Sep 9

30 min 18 sec

Bassem Saad has a background in design and architecture, and he talks about how viewing a Shana Moultin piece at the Palais de Tokyo in Paris triggered his hunger for making video. I find his work deeply incisive in this strange moment, and it was a pleasure to speak to him on the line from Berlin. I began by asking him about how he grew up, where, and how he made the transition from architecture to art. 

Aug 11

21 min 49 sec

Lynn Hershman Leeson and Roddy Schrock discuss everything from tech's origins in porn and military research as well as the challenges she faced of working as a woman in a patriarchal art world.

Jul 22

26 min 40 sec

Stephanie Dinkins speaks about always being on the edge of technology, while becoming disillusioned with careers in publishing and advertising as well as navigating a world which wants to overlay its own narratives on her as a person and a practitioner. Stephanie’s story speaks to anyone who has worked or is working on finding their way as an artist in a world under capitalism. And, she lays out the inherent limitations in trying to improve tech. development by imbuing it with perceived “values.”I find Stephanie’s work to be incisive and playful in the way that it gets to the impacts of AI, due to its universal ability to shift large components of how we live on this planet. And underlying all of her work is an optimism that is very welcome, particularly at this time when there is a tendency towards a dystopic imagination. Stephanie’s response is to neither go full utopia or full dystopia, but, as she puts it, full pro-topia.Stephanie DinkinsSecret Garden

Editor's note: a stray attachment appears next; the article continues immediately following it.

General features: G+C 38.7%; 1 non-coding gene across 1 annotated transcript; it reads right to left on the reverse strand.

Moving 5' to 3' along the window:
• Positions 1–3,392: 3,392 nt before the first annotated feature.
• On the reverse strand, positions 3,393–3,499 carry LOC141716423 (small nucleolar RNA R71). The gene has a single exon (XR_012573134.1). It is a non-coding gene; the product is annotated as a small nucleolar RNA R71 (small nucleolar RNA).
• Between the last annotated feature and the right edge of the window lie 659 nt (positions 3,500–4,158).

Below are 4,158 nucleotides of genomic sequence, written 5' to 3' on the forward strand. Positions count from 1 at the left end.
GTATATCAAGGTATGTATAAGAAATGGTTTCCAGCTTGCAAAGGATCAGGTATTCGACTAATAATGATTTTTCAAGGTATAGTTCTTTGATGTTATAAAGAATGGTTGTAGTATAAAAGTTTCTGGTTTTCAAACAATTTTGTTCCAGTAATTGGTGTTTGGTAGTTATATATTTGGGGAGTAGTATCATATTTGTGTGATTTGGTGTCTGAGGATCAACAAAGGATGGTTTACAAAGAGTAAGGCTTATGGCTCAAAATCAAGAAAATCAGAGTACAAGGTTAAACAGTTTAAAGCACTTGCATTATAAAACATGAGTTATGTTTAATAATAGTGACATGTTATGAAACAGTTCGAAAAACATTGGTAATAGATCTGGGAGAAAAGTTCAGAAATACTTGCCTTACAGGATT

Jul 8

25 min 19 sec

On episode two, I had the immense pleasure of taking part in a wide-ranging conversation with Jesse Darling, a Berlin-based artist whose work has been featured in numerous exhibitions at key galleries and museums, including the Serpentine Gallery and the Tate Britain. I mostly listened, as Jesse generously served sharp, insightful observations on how we define technology, the fallacy of the digital commons, and life as an artist in an increasingly precarious world. Jesse’s lived experience of exploring embodiment through performativity, from online sex work to playing in bands, allows for insights into issues such as how we all are forced to run our own business and brand, not to mention our sex lives, from our computers and phones. I left the conversation with a shift in my perception of the world; Jesse’s words illicit profound awareness of the fragility of things in the same manner as their visual work. Jesse DarlingGravity Road (Artforum)NTGNE (Serptine)-->People we mentioned:Cameron Rowland (Wikipedia) Nora N. KhanAmerican ArtistPhoebe Collings-James

E

Jul 8

34 min 17 sec

On this inaugural episode, it’s a pleasure to be in conversation with Kate Crawford. I’ve known Kate for quite a few years; I’ve invited her to be a part of numerous panels and projects throughout that time and am always captivated by her eloquence in laying out emerging challenges in our relationships to technology.  She does so in a way that centers artists as part of the solution. It’s unsurprising to discover that she also is a musician, with a background in composition and currently in the band Metric Systems, which I’d highly recommend.Kate is a principal researcher at Microsoft Research, the co-founder and director of research at the AI Now Institute at NYU, a visiting professor at the MIT Center for Civic Media, a senior fellow at the Information Law Institute at NYU, and an associate professor in the Journalism and Media Research Centre at the University of New South Wales.She recently published a book called Atlas of AI. This book really opened my mind about the ways in which our current adoption of AI, at a societal level, is really just the latest moment in which humans have been blinded by science, allowing tools to determine our ethics, rather than the other way around.Atlas of AIAI Now InstituteMetric Systems (Kate's band)Trevor Paglen

Jul 5

34 min 44 sec